Witness testimony and cross-examination are the bulk of any criminal trial. This portion of the hearing is often referred to as the “case-in-chief.” Prosecutors will typically start by presenting evidence in an attempt to convince the jury you committed the crime. At this point, the prosecution will call experts and eyewitnesses to support their evidence.
The defense will do the same, but sometimes they choose not to present a case-in-chief. Instead, they may decide to make their key-points by challenging the prosecutor’s evidence or by cross-examining their witnesses.
Witness testimony and cross-examination will typically adhere to the following guidelines, no matter the side:
- A witness will take the stand and swear an oath to tell the truth
- The party who called the witness will question them through direct examination to strengthen the party’s stance in the case
- The opposing party will then have the chance to cross-examine the witness to try and discredit their testimony
- The side that originally called the witness will then have a second chance to question the witness through re-direct examination and attempt to fix any damage caused by the cross-examination
Closing arguments will be made after each party has had their chance to present their case and challenge evidence. Similar to opening statements, a closing argument allows both the defense and the government the opportunity to recap their case in a manner that is favorable to their position. Closing arguments are crucial because it is the last time either attorney will have the chance to speak with the jury before deliberation.
The jury will be instructed by the judge on which legal standards should be applied to the case based on the criminal charges and the evidence presented in trial. Once they have received these instructions, the jurors will then deliberate and attempt to agree on whether a defendant is guilty or not. Every juror must agree on the verdict. If not, the judge will declare a mistrial.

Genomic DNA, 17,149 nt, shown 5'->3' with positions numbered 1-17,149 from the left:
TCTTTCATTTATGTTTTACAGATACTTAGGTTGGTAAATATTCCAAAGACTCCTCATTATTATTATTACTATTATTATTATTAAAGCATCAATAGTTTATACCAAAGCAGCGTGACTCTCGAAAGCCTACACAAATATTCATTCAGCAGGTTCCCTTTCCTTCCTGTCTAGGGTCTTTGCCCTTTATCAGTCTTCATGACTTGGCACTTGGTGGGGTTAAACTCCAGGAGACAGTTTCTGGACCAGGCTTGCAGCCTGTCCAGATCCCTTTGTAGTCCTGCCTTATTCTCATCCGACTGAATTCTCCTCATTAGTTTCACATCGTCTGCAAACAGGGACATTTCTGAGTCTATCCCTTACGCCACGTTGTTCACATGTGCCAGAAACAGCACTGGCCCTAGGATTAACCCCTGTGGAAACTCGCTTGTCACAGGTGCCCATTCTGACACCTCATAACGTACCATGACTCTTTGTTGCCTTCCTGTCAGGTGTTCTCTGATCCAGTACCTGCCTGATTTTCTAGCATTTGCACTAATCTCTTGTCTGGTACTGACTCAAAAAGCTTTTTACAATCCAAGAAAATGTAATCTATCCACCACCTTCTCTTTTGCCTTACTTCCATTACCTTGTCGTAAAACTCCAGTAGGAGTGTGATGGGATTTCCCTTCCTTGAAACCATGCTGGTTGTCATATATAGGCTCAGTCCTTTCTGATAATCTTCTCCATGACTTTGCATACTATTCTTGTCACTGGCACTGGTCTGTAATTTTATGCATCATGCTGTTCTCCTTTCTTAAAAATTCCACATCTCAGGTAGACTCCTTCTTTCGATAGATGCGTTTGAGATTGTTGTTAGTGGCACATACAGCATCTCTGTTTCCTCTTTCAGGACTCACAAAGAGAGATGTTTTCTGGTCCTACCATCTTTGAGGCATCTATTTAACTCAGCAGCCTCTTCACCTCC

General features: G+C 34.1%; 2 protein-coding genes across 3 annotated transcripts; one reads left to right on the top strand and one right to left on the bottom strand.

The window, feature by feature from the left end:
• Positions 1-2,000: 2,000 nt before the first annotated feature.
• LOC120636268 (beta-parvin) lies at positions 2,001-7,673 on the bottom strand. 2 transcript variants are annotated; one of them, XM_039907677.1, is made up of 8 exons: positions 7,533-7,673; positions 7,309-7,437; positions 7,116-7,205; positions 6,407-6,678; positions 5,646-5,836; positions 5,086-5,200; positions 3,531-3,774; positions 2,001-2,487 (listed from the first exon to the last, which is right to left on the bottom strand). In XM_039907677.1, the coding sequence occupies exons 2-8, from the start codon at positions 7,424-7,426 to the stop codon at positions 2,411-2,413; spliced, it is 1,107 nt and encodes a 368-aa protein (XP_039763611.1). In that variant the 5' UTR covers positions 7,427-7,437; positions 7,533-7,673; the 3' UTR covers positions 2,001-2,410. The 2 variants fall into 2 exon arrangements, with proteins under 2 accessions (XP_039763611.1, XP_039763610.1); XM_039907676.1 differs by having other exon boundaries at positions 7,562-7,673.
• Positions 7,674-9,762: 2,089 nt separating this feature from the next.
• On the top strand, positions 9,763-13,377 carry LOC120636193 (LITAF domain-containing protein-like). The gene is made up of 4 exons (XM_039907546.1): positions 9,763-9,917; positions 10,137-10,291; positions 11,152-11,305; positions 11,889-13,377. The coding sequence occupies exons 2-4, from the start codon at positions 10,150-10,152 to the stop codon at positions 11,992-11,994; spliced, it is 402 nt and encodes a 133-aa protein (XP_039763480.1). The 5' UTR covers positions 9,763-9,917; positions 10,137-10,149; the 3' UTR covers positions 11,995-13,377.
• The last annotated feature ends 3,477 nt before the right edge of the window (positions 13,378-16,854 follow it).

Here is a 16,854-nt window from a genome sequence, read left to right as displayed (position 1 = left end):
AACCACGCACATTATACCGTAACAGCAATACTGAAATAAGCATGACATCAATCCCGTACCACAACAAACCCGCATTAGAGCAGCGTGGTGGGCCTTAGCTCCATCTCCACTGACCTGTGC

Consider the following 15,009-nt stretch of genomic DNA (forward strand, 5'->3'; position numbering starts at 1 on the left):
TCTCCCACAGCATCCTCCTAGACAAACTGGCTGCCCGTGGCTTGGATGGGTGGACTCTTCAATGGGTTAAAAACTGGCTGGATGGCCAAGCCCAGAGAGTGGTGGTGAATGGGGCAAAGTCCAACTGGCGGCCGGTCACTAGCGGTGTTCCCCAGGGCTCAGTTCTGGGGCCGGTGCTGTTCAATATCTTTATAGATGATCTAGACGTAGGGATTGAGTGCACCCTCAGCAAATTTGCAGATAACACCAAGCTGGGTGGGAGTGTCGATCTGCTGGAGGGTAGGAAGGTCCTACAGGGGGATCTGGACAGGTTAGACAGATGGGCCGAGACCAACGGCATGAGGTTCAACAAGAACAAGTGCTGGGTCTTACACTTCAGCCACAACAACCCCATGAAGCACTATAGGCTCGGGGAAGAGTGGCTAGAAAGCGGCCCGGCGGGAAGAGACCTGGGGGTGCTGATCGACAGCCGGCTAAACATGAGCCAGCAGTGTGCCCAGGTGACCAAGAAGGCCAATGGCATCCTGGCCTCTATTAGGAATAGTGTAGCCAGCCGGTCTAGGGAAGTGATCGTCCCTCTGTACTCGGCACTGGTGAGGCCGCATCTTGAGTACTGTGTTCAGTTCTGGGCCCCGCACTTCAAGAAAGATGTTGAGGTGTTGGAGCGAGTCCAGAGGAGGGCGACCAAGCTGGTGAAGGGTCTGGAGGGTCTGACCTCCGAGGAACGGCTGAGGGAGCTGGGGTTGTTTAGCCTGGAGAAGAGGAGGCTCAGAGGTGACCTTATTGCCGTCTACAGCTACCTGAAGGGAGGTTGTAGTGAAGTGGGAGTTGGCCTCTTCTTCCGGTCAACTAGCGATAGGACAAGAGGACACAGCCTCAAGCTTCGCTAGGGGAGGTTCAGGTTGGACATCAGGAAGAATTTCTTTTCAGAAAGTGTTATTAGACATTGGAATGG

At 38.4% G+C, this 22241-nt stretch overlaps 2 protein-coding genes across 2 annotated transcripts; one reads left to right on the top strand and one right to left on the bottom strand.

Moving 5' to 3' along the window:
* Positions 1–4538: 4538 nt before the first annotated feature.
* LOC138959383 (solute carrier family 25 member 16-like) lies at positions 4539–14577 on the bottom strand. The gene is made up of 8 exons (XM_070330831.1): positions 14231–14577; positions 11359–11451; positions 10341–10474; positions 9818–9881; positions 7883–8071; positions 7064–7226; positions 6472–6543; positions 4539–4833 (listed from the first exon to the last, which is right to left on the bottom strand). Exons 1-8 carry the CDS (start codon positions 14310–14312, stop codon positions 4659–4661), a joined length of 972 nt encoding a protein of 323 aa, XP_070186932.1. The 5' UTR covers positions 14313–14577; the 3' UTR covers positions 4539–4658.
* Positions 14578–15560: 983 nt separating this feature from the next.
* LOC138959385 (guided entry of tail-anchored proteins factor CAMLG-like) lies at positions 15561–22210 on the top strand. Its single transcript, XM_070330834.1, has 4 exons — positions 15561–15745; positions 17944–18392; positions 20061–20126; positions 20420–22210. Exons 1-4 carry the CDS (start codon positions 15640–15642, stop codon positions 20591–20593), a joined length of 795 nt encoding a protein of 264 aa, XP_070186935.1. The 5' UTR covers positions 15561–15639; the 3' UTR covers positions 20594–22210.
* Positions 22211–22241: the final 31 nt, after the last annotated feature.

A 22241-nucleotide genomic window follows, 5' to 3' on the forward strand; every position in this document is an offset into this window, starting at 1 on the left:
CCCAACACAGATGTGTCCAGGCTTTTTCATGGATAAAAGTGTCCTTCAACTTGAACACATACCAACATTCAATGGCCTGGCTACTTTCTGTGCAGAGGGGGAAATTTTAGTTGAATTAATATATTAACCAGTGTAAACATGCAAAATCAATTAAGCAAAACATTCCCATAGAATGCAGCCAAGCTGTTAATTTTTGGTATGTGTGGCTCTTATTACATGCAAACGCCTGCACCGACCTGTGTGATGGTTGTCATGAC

The jury foreperson, which is the individual who speaks on behalf of the jury, will notify the judge of the verdict once they make a decision. A defendant will be acquitted if the jury finds them not guilty. They will be released from police custody and the record of the case will be sealed. If you are found guilty, though, your case will move to sentencing. Some cases are sentenced right after the verdict while a date for sentencing may be set for others.
Criminal Trial | New York State Unified Court System – Learn more about criminal trial by following the link. You can find out how many jurors are needed for felony and misdemeanor cases and gain access to information about sentencing and the collateral consequences of a criminal conviction.
The Criminal Court | New York Statutes – Follow the link provided to learn more about criminal courts in the Empire State. You can find out what the criminal courts are comprised of, the jurisdiction of local criminal courts and the jurisdiction of superior courts. The information can be read on NYPDCrime.com, a comprehensive online digest for New York state laws.
Criminal Defense Lawyer in Nassau County
Do not risk representing yourself in court as a way to cut cost. Even the most esteemed attorneys opt for legal representation when faced with the criminal justice system. Stephanie Selloni is a strong-willed criminal defense lawyer who will aggressively fight on your behalf.
No matter the criminal charge, Law Office of Stephanie Selloni is here to help. Call 516-972-1212 to schedule a free case evaluation. Ms. Selloni proudly defends clients in Nassau County, Westchester County and Suffolk County.